If you want a good sampling of his short stories, including some of the best creepy ones, find a copy of The Stories of Ray Bradbury. This volume includes the stories about the guy that has his skeleton removed, the guy that builds a self-burying coffin, the nursery room with the mural of the African veldt, and the story of the little creatures that live in the water, to name a few of my "favorites". I first encountered this book at my paternal Grandmother's library. She wasn't entirely certain that an eight year old needed to read it because she knew it had some scary stuff in it, but she relented and I just roared through a large chunk of it during the few days my family was visiting. On subsequent trips, I nearly always checked that book out again to read old favorites and discover new tales.

More on the Organ Thing....
I'm not quite sure why, but I have always liked pipe organs. (Actually, I think it's because they're alive. They have to breathe in order to perform and they all have individual voices/personalities.) I do not have any video or audio of a Virginia Theater Wurlitzer performance, but if you'd like to see/hear a very fine performance of the Toccata and Fugue in D-minor on a much larger pipe organ, go here and watch/listen to Kurt Ison play the organ at the Sydney Town Hall. The little Virginia Theater Wurlitzer has only two manuals (keyboards) and only 8 ranks of pipes. The Sydney Town Hall organ has five manuals, 126 stops and 8,700 pipes. At the time of her installation in 1890, she was the largest organ in the world and she remains the largest tubular-pneumatic action organ to this day.

One of the things I regret never doing in Champaign-Urbana was going on one of the organ crawl tours that Mr. Buzard (pronounced byoo-zard', not buzzard) of Buzard Pipe Organ Builders periodically hosted. As the curator of organs at the University and a builder/restorer of pipe organs, he was able to get permission to take people through the guts of the organ pipe cases and explain to people how the organs differed from each other in tone and construction. I never managed to quite remember when the tours were until after they were over. I also never asked if they gave tours of their factory, which is located in downtown Champaign. The organ works has fairly recently renovated the third and fourth floors of their building and created upscale loft apartments (for $1200+/month). I was amused to see that the third floor apartments are advertised as having exceptionally thick floor soundproofing and carpet to minimize the sound of the pipe organ from the second floor. I rather would prefer to hear the organ music, but then we all know I'm a bit odd.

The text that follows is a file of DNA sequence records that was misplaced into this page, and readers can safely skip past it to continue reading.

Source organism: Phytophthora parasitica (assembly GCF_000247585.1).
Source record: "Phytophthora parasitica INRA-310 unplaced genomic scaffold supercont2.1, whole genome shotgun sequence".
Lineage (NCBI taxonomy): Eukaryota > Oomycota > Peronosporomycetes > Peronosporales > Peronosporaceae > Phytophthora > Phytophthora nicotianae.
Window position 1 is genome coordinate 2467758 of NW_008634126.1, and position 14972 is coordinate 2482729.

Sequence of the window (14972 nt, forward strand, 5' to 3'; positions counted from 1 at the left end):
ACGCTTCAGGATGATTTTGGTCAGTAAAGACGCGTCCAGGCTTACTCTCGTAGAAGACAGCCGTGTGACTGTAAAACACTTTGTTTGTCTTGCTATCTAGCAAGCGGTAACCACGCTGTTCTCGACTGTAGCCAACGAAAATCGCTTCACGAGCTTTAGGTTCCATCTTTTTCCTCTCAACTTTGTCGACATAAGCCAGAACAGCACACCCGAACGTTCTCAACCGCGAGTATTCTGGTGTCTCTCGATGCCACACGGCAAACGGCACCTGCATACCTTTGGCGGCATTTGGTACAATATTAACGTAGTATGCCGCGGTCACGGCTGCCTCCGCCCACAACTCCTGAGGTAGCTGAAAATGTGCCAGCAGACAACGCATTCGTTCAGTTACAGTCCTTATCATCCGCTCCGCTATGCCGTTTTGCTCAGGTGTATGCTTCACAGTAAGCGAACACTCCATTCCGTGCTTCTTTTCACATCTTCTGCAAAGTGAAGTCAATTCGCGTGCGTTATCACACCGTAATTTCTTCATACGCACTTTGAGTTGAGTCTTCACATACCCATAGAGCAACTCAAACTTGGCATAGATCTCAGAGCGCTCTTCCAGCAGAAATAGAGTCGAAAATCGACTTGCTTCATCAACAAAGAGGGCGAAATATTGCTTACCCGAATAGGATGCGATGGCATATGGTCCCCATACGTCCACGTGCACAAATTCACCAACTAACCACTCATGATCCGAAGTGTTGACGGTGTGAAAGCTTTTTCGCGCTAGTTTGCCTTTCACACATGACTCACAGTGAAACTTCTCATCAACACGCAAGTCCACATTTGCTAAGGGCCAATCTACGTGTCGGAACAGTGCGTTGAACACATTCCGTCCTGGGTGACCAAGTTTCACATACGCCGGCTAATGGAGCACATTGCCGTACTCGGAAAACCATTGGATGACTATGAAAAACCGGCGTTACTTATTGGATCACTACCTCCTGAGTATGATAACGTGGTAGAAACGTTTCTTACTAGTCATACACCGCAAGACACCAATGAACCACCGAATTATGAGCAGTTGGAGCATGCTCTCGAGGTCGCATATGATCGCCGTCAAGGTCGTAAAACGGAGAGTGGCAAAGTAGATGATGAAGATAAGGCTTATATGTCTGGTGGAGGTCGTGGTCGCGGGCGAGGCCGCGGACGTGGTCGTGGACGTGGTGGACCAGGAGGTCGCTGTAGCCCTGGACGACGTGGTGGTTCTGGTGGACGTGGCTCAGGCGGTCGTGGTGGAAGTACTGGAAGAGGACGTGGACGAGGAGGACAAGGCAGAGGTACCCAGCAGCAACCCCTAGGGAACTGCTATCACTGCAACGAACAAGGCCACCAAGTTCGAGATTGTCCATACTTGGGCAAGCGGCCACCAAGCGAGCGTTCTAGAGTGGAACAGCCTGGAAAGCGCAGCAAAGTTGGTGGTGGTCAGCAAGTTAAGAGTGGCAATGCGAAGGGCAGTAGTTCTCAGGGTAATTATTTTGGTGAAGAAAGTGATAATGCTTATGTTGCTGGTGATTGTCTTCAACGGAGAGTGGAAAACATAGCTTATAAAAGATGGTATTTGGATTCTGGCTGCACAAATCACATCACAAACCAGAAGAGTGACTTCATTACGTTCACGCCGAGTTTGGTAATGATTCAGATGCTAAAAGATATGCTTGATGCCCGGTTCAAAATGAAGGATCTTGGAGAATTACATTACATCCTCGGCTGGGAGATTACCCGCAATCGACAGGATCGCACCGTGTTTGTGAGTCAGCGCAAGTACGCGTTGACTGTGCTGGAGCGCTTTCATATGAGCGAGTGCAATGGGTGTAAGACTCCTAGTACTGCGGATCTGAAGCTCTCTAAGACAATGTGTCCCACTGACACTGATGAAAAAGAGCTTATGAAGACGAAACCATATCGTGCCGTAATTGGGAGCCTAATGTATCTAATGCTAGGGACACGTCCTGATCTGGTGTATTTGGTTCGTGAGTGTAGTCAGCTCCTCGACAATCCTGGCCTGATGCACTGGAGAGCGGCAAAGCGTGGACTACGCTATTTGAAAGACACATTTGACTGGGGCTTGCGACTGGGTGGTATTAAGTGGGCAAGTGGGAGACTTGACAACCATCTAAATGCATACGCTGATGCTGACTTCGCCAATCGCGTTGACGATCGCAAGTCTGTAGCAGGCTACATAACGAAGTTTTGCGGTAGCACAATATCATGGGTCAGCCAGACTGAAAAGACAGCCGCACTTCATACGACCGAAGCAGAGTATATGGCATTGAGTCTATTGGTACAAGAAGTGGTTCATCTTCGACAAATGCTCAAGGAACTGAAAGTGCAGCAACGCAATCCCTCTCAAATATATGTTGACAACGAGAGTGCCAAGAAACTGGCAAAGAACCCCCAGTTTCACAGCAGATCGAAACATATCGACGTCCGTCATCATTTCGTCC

You Know You Have an Odd Life When...

Your evening can be described through the use of opening lines of novels written by none other than Edward Bulwer-Lytton and Snoopy:
It was a dark and stormy night.
Suddenly, a shot rang out.
A ship suddenly appeared on the horizon.

(It really is rather windy, cloudy and somewhat cold. I did hear a gun fired in the distance when I fed the birds. The ISS/Space Shuttle did fly over *twice* this evening, though I didn't manage to see it either time.)

Three Grateful Things
As a variation on the Three Beautiful Things concept, I'm going to periodically post three things for which I am grateful.
  1. A healthy body with few aches and pains or other dysfunctions
  2. A love of books and reading with which to fill my leisure time and my brain
  3. Having nearly everything I need and quite a lot of what I want